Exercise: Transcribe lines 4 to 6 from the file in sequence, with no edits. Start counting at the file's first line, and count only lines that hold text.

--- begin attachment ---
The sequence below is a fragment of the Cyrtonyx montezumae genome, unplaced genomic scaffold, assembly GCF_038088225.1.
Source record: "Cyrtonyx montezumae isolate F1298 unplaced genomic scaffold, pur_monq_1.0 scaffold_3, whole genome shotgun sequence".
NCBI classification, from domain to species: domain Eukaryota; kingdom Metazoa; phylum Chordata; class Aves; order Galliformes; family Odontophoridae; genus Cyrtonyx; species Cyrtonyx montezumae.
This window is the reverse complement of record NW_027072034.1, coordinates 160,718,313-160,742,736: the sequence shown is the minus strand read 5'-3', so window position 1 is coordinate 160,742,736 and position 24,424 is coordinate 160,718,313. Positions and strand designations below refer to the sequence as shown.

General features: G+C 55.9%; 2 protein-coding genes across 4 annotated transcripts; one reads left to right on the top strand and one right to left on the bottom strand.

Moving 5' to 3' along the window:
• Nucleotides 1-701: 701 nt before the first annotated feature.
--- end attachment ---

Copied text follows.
This window is the reverse complement of record NW_027072034.1, coordinates 160,718,313-160,742,736: the sequence shown is the minus strand read 5'-3', so window position 1 is coordinate 160,742,736 and position 24,424 is coordinate 160,718,313. Positions and strand designations below refer to the sequence as shown.

General features: G+C 55.9%; 2 protein-coding genes across 4 annotated transcripts; one reads left to right on the top strand and one right to left on the bottom strand.

Moving 5' to 3' along the window: